Drawing New Political Boundaries

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Map credit: National Atlas.gov

There’s little in political life as contentious as redistricting. The last three times Colorado lawmakers tried to draw Congressional lines, the maps ended up in court. Now legislators are trying something new to avoid that this year -- a bipartisan committe.

Find the Redistricting Committee's website here


For the past few weeks, ten lawmakers have been on the road, traveling to high school auditoriums and county meeting rooms across the state to hear what the public has to say about how to divide up the state.

BALMER: "The members of the committee have been aggressive in asking people, 'where do you want to be? And where do you not want to be, what district do you not want to be in?'"

Republican representative David Balmer is co-chairing the bi-partisan legislative committee that’s drawing the map their colleagues will vote on. They’ll have to tweak the boundaries of each of the state’s seven Congressional districts to make sure they all have an equal number of people.

At the hearing in Castle Rock, some people came with very specific ideas about where districts should go. But lot of what the committee heard were the two eternal poles of the redistricting debate -- should the priority be making districts competitive, or keeping communities together under one representative?

Francine Thompson pleaded for community.

THOMPSON: "I like Douglas County, the Republican Party has done very well in Douglas County. That’s one of the reasons I chose to live there. If you’re not happy with it, you can leave, you can move to Boulder."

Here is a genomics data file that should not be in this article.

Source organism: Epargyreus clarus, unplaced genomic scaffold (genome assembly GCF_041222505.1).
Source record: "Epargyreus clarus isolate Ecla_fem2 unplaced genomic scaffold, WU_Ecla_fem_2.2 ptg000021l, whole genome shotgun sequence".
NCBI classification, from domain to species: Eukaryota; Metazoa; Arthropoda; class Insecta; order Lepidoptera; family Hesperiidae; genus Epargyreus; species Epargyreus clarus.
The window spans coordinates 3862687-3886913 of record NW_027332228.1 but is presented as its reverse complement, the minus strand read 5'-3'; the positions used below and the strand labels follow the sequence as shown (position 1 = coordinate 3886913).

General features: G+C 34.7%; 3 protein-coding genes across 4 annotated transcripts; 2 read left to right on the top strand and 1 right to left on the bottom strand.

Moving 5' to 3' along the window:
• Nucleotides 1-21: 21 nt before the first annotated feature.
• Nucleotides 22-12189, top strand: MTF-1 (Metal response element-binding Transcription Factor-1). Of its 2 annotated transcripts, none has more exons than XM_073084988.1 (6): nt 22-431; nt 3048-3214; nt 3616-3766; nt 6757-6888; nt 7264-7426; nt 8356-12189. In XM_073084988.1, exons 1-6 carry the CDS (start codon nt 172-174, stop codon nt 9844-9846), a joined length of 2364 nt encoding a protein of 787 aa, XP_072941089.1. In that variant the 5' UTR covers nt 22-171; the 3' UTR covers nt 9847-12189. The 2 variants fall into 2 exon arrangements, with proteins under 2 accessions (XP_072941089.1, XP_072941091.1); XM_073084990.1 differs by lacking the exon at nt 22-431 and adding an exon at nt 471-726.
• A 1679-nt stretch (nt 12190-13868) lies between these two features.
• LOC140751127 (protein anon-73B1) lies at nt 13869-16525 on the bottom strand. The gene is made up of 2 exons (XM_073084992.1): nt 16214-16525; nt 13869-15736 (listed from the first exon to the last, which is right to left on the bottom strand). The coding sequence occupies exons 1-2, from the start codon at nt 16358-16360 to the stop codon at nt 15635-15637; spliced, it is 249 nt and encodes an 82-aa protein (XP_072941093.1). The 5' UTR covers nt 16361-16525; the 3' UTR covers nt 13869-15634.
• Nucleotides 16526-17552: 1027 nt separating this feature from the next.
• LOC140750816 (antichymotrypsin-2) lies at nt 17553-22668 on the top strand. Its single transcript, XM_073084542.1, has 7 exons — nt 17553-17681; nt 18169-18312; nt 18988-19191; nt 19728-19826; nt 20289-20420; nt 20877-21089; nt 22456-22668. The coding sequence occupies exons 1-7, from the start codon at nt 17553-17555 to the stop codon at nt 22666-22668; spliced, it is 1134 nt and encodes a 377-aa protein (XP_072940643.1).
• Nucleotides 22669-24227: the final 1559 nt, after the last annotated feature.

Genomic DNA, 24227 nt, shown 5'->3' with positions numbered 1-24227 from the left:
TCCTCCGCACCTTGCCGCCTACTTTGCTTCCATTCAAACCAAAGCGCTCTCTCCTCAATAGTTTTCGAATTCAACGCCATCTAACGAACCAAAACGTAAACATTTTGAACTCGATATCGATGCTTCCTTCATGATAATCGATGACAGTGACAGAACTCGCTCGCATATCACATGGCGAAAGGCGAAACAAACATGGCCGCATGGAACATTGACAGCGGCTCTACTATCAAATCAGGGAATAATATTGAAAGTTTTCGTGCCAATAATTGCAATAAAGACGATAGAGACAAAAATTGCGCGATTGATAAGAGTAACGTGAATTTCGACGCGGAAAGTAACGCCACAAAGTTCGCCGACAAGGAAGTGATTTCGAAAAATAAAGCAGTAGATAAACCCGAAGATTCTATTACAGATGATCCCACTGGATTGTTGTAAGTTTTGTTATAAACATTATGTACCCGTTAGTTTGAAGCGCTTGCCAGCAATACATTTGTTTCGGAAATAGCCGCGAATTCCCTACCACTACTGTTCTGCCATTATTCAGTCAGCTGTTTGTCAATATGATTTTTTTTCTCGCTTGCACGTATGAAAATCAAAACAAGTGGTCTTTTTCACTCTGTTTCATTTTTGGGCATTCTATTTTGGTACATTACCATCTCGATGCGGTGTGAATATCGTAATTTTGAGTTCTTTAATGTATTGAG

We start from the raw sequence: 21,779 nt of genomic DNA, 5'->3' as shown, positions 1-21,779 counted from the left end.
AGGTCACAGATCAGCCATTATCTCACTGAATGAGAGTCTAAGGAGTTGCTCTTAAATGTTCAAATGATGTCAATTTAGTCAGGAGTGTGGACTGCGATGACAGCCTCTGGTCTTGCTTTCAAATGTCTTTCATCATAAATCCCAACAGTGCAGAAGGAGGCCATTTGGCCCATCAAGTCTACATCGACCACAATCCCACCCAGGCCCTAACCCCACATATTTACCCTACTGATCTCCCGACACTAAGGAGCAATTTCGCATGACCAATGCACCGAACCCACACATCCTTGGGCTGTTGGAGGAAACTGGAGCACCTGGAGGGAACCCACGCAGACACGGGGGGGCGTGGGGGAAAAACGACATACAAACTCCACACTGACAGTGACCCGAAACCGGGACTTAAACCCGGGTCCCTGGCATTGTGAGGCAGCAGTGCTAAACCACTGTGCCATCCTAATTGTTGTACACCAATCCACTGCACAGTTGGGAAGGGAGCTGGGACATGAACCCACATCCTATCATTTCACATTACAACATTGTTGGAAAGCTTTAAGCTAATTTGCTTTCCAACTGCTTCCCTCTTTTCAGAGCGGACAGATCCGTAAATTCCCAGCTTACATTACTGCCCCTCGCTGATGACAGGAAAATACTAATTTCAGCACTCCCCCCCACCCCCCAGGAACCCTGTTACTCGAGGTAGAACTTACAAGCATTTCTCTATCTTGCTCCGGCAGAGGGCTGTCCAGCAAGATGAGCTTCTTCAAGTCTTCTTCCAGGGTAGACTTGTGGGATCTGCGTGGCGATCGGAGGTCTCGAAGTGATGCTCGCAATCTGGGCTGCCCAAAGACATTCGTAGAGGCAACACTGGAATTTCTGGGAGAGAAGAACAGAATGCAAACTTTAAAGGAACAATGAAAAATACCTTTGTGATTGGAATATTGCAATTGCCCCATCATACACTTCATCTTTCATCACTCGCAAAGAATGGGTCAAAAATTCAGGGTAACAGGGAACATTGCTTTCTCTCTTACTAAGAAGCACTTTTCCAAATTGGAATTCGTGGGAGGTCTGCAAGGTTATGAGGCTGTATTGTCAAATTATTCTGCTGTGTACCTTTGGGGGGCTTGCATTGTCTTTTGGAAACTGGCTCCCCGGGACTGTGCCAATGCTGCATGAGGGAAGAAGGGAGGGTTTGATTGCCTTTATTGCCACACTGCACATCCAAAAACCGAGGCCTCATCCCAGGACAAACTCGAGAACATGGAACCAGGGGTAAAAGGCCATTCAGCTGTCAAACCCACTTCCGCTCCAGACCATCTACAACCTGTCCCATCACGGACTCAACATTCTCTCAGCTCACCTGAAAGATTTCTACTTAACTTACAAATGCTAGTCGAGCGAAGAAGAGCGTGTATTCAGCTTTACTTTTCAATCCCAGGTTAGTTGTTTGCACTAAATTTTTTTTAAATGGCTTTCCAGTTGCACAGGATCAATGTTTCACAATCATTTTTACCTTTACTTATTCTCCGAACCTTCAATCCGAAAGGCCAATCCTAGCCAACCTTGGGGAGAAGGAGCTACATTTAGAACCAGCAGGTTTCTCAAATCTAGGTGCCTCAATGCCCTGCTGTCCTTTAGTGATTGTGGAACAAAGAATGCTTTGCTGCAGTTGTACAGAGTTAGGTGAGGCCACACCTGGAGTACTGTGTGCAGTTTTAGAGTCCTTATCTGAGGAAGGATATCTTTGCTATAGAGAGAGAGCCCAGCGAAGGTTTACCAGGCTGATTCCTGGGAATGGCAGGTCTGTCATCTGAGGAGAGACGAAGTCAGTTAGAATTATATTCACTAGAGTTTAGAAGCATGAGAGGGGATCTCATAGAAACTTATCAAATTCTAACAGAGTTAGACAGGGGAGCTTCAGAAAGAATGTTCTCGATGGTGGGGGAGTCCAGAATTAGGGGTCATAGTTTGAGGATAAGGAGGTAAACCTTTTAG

Alice Ramsey, though, came to ask the committee to create politically balanced districts.

RAMSEY: "Safe districts do not represent all of the people in their districts, and I think we need to have the representatives represent everybody."

But when Balmer pressed Ramsey on whether the committee should split Douglas County -- her home -- to create a competitive district, she hesitated.

RAMSEY: "I don’t know that there’s an answer to that either. And I understand, I know all of that. It’s just my wish."

For Balmer, a main priority is drawing districts that respect real world lines as much as possible -- city and county boundaries, even watersheds and fire districts. But because people tend to pick neighbors they agree with, that comes at the cost of competitiveness.

BALMER: "If we respect the El Paso county line, the 5th Congressional district is going to be a safe Congressional district for the Republican party. Likewise, we are planning to respect the Denver County boundary, so that will result in the 1st Congressional district being a safe Democrat district."

This kind of thinking works out well for both parties, according to Colorado College political science professor Bob Loevy. He’s studied redistricting and says even when politicians talk about competitiveness, it’s pretty much just lip service.

LOEVY: "Competitive districts is like a belief that baseball is the national pastime. Even if you don’t believe it’s the national pastime, you have to say that to maintain your popularity in the community."

Loevy thinks the parties will still try to wiggle the lines in their favor in the state’s most competitive districts - the 7th and the 3rd - but he doesn’t foresee the same kind of fighting Colorado witnessed last time around. Back then there was a whole new Congressional district to add -- something the court had to do after the legislature couldn’t agree on anything. Republicans tried to overturn the map the following year. Eventually the Supreme Court over-ruled their effort. This time, says Loevy, there’s a lot less at stake.

LOEVY: "Both parties are happy with their incumbent members of Congress, my view is they’ll just make the slight adjustments that need to be made."

Just how well the parties can agree on those slight adjustments will become clear in the next few weeks. The Redistricting Committee holds its final hearing in Grand Junction on Saturday, and hopes to have a map to the legislature by mid-April.